This enables us to have not only India’s but the world’s best fund managers/portfolio managers to provide portfolio management services to our clients. We as a multi-family office, manage relationships with clients and their responsibilities as a CFO.

We run an orchestra. For the best interest of the clients, we bring in the best of the portfolio managers, who are the known names in the field and have the legacy, research bandwidth, processes and capabilities deeply entrenched to serve best in their respective trade.

As an adviser, what are some of the most important things that an adviser can outsource, and which are the key strengths that they can focus on to grow their business?

Based on the scope of services a multi-family office offers to its clients, services that can well be outsourced would be portfolio management – each to a specific one. There would be different portfolio managers managing the PMS (mutual fund & stocks separately), Venture Capital funds for start-up investing, estate planning, tax planning, legal advisory, global citizenship plans, business set up/ franchising to name a few.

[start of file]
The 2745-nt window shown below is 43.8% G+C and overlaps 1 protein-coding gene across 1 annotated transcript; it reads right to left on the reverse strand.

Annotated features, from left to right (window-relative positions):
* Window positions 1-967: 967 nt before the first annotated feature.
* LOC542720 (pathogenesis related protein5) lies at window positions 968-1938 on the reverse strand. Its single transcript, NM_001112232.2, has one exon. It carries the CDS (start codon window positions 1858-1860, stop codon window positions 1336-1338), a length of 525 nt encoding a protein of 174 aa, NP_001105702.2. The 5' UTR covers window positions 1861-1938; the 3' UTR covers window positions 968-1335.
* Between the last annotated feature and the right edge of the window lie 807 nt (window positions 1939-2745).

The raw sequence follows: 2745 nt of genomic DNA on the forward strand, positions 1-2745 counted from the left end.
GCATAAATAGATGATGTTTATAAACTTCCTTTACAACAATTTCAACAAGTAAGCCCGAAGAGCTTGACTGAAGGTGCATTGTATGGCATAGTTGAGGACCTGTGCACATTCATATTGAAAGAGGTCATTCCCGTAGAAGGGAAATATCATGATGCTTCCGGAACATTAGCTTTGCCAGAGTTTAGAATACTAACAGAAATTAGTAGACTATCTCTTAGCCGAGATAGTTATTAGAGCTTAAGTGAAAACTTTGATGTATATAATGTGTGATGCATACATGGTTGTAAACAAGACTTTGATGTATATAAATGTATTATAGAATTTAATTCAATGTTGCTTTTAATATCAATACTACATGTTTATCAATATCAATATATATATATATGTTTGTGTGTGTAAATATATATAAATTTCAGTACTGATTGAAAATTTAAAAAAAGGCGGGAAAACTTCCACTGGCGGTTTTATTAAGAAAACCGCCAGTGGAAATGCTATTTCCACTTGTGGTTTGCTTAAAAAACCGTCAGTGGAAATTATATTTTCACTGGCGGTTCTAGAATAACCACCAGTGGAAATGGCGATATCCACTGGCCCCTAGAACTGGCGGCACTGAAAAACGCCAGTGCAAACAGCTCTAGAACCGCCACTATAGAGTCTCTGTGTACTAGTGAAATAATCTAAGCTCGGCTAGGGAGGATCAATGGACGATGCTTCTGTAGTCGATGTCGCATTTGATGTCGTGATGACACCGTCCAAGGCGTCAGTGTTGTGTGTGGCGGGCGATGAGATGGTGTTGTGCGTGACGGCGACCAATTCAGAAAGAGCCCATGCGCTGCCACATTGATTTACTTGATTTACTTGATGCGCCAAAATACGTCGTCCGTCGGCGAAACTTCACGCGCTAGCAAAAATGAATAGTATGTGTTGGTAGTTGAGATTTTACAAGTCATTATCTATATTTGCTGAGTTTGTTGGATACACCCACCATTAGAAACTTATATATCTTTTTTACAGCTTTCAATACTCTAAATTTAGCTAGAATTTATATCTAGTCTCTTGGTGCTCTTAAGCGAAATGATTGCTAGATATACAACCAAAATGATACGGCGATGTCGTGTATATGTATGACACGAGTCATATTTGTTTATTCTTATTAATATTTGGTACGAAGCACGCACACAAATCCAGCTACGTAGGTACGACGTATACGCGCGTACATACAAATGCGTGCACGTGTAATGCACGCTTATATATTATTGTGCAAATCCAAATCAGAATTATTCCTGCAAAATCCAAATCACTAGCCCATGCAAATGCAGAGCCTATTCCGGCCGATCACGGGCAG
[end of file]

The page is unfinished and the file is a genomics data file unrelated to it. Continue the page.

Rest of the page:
With such highly specialised jobs outsourced, the key strength of an adviser or a multi-family office head is to manage relationships and thus drive the range of services and the depth of each such engagement. Then the multi-family office typically runs the entire financial/asset management of the affluent or HNWI family like a corporation. Thus, the multi-family office is enabled to make more impact on the HNWI family’s wellbeing.

What major trends do you foresee in the wealth management/investment management industry in the next decade and how do you plan to leverage these opportunities as an adviser?